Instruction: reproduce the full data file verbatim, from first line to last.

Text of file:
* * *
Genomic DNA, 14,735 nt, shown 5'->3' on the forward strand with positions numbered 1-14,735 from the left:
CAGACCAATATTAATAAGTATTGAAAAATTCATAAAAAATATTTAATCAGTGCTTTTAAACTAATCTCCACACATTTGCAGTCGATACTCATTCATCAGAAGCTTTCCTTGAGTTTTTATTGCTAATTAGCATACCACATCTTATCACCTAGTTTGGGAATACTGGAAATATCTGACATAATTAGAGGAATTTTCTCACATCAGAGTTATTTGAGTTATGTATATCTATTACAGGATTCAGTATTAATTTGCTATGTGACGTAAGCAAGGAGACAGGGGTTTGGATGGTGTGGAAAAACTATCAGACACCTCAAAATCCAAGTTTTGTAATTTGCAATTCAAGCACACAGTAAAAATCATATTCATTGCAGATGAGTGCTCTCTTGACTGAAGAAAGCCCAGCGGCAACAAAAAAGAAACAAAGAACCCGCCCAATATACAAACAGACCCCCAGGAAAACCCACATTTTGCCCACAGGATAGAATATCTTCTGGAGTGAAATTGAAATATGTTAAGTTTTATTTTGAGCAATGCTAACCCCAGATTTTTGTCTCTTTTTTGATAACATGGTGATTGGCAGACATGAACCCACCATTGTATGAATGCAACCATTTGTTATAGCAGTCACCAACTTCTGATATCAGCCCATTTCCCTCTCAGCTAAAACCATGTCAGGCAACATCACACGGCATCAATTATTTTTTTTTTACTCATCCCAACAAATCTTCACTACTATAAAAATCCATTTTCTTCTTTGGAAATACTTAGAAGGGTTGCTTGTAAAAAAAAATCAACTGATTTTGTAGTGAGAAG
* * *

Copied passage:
Genomic DNA, 14,735 nt, shown 5'->3' on the forward strand with positions numbered 1-14,735 from the left:
CAGACCAATATTAATAAGTATTGAAAAATTCATAAAAAATATTTAATCAGTGCTTTTAAACTAATCTCCACACATTTGCAGTCGATACTCATTCATCAGAAGCTTTCCTTGAGTTTTTATTGCTAATTAGCATACCACATCTTATCACCTAGTTTGGGAATACTGGAAATATCTGACATAATTAGAGGAATTTTCTCACATCAGAGTTATTTGAGTTATGTATATCTATTACAGGATTCAGTATTAATTTGCTATGTGACGTAAGCAAGGAGACAGGGGTTTGGATGGTGTGGAAAAACTATCAGACACCTCAAAATCCAAGTTTTGTAATTTGCAATTCAAGCACACAGTAAAAATCATATTCATTGCAGATGAGTGCTCTCTTGACTGAAGAAAGCCCAGCGGCAACAAAAAAGAAACAAAGAACCCGCCCAATATACAAACAGACCCCCAGGAAAACCCACATTTTGCCCACAGGATAGAATATCTTCTGGAGTGAAATTGAAATATGTTAAGTTTTATTTTGAGCAATGCTAACCCCAGATTTTTGTCTCTTTTTTGATAACATGGTGATTGGCAGACATGAACCCACCATTGTATGAATGCAACCATTTGTTATAGCAGTCACCAACTTCTGATATCAGCCCATTTCCCTCTCAGCTAAAACCATGTCAGGCAACATCACACGGCATCAATTATTTTTTTTTTACTCATCCCAACAAATCTTCACTACTATAAAAATCCATTTTCTTCTTTGGAAATACTTAGAAGGGTTGCTTGTAAAAAAAAATCAACTGATTTTGTAGTGAGAAG